I have been following the Webauthn standards and browser support since the early days of FIDO compatible keys. I strongly believe that hardware keys are our best path forward to provide phishing resistant, easy to operate authentication, that doesn’t compromise on privacy. I’ve used a hardware key as a MFA device for the past five years, and I greatly prefer it over SMS. It is slightly harder to use than password manager based TOTP or a mobile authenticator application. After having adapted to needing to use MFA on a daily basis, I enjoy hardware keys. However, I’m not the important market segment. The general public still does not use hardware keys. The gap in adoption isn’t due to the financial costs of hardware keys, as there are many affordable options. I believe the gap still exists because hardware keys are too hard to use. It is rare to see hardware keys outside of the workplace, or by individuals interested in technology and security. The recent passkeys announcement from Google renewed my interest in hardware keys though, as new standards (and implementations) are starting to deliver the usability improvements that are required to encourage mass market adoption of hardware keys.
In short, the recent changes from Google and Apple enable syncing a passkey chain (a collection of passkeys) across your cloud account. This makes it easier to recover after a device is lost, or damaged. Furthermore, mobile phones can now use biometric or PIN authorization to act as a Webauthn compatible device. These changes should help to improve accessibility and expand the audience using passkeys. The cloud backups are a wonderful way to ensure continuity of passkeys consistent with what your cloud provider offers. I’m concerned that attaching passkeys to one’s cloud identity will further deepen the moats these vendors have. My hope is that the backend storage of passkeys is made extensible. I would love to see open source implementations spring up.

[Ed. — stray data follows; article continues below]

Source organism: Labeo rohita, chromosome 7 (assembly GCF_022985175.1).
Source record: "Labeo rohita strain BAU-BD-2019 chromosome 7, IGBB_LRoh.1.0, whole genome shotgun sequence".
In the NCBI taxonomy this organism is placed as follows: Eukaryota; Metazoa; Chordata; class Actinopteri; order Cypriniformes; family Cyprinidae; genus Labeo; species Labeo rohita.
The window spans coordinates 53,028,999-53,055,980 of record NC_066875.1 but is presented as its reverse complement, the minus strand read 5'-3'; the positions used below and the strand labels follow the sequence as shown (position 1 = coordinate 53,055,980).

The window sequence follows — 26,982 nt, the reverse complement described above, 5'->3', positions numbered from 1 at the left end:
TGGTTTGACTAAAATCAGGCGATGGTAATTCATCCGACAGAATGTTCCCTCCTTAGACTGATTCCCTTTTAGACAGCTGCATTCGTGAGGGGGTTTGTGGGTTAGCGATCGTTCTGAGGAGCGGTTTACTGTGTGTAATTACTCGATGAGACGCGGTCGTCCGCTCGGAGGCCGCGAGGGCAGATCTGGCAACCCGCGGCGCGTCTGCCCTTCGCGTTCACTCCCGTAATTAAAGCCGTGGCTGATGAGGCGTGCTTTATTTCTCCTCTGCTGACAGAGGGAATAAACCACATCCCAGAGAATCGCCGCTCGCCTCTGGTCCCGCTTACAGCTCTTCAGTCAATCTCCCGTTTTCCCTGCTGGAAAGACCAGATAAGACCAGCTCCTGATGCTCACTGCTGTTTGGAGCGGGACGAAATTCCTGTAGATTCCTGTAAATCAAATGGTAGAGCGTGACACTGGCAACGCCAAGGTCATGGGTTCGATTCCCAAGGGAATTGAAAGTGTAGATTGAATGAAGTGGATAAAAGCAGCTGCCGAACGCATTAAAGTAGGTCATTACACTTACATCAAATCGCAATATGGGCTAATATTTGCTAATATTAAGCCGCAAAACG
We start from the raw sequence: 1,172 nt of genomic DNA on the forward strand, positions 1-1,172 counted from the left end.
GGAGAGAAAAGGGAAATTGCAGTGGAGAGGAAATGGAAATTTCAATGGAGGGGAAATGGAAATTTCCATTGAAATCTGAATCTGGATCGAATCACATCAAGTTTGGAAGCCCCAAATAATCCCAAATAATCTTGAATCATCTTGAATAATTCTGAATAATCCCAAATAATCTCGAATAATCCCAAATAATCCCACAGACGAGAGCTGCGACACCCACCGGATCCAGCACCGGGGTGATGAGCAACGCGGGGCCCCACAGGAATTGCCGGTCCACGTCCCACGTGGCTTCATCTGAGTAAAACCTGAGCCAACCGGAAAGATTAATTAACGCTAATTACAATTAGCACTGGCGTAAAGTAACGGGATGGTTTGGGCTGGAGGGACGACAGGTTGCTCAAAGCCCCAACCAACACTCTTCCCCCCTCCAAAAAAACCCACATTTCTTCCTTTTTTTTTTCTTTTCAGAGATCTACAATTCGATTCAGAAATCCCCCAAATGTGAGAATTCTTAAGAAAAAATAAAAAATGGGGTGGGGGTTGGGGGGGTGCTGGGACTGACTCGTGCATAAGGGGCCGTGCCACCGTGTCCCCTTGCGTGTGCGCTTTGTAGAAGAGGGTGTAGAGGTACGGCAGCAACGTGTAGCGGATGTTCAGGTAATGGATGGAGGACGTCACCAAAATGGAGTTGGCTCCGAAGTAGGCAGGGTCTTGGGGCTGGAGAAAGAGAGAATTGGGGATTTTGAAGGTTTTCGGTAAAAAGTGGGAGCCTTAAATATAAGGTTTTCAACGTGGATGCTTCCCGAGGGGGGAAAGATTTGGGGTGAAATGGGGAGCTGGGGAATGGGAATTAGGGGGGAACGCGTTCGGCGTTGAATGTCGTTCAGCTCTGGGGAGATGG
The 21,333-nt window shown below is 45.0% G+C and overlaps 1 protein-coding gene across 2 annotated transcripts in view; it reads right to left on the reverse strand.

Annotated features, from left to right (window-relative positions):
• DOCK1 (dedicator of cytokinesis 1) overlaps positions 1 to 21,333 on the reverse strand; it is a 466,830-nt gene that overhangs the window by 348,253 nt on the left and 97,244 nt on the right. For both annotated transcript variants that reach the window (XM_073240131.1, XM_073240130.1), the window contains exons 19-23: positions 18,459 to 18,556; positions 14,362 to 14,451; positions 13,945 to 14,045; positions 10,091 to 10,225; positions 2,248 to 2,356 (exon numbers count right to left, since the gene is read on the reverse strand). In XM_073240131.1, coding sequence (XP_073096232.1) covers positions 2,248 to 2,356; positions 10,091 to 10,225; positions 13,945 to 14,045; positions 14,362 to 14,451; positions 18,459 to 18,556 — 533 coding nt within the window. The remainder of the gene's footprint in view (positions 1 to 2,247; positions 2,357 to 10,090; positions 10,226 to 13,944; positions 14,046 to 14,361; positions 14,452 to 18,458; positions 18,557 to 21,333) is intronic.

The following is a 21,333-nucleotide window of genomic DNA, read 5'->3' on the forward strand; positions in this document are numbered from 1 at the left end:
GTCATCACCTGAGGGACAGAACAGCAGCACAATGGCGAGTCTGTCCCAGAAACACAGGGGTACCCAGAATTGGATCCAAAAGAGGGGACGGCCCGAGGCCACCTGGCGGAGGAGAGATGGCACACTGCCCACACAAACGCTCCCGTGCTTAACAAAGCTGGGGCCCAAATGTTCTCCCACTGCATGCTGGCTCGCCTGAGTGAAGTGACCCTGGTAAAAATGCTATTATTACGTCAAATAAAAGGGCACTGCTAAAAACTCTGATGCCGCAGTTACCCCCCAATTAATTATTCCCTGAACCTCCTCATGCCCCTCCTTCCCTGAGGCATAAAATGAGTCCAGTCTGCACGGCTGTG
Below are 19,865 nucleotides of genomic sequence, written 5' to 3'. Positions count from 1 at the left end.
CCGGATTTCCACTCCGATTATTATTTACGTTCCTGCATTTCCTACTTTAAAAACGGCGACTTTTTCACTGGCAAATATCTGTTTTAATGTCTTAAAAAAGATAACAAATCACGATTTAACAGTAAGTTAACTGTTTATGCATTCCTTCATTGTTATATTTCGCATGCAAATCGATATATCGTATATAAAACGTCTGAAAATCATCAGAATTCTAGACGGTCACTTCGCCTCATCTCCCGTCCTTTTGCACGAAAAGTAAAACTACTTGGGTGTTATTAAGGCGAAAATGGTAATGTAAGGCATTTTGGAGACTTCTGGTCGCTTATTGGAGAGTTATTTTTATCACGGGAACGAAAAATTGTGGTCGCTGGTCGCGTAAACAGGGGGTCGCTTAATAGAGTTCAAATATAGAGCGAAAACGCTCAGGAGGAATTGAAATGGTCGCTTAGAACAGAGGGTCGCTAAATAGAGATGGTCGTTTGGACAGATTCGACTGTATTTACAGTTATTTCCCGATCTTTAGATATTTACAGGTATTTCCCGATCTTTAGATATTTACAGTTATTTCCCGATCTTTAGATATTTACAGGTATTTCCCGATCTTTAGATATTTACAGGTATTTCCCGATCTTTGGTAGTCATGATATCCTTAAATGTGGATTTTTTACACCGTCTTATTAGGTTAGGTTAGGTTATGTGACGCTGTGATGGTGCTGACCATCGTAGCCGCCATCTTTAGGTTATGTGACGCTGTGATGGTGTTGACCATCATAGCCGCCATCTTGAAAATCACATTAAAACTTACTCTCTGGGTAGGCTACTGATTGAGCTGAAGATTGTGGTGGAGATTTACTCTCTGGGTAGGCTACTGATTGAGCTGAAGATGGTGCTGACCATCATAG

With my interest piqued again, I wanted to learn more. My favorite way to learn is to struggle through implementing it myself. I briefly considered implementing a client library from the first principles. I started reading the spec, and after getting part way through it, I became less interested in that challenge and was more interested in the application side of the solution. This led to me choosing lbuchs/WebAuthn as my client library. The API seemed reasonable, and there was an example application making example code and docs easy to find.
I focused on integrating Webauthn with a CakePHP application, and what that would look like as an authentication plugin Authenticator. I wanted to test out the abstractions in that plugin and validate that there weren’t any blocking issues for CakePHP applications to start supporting passkeys. I ended up creating an example application that implements a simple datamodel for users + passkeys. The application has user registration, login and key management functions, and a basic local development environment setup but not much else.
What went well
I did manage to get a working application. The
lbuchs/WebAuthn library was great. The example application was a wonderful reference to have. I appreciate the focus on simplicity in the example application, it is a great reminder of what can be done without frameworks and libraries. The few times I did have to dive into the source, the docs were wonderful. I’m also happy that I didn’t find any blockers for implementing passkeys in a CakePHP application. I think the solution is well contained enough that it could be added incrementally to an application that is currently using passwords. This should allow an opt in flow for existing users, which I plan to explore soon.
What was hard
Webauthn and passkeys are significantly more complex than password based authentication. In order to develop, and deploy passkey support your server needs to:
1. Have HTTPS turned on. While this is generally easy in production environments, it can be more complicated locally. My example application used a simple solution of
stunnel, and there are many other solutions, but the complexity is higher than before.
2. You need to have additional hardware. You either need additional hardware, or a newer mobile device.
document.navigator API. This is far more concepts to understand compared to salted strong hashing like bcrypt.
Furthermore, because I was implementing the request serialization logic from first principles (because I like to do things the hard way). I bumped into several encoding mismatch errors that took time to debug. The parameters for when user-verification and user-required are set in different methods is similar, but not the same which tripped me up.
What’s to come
I would like to refine the data model interfaces a bit more, as the typing is weak, and the interfaces aren’t overly well thought out. After that, I’d like to build out a prototype of the opt-in to passkeys flow, to show how applications could help on-board their users to passkeys without giving up passwords for users not interested in change yet.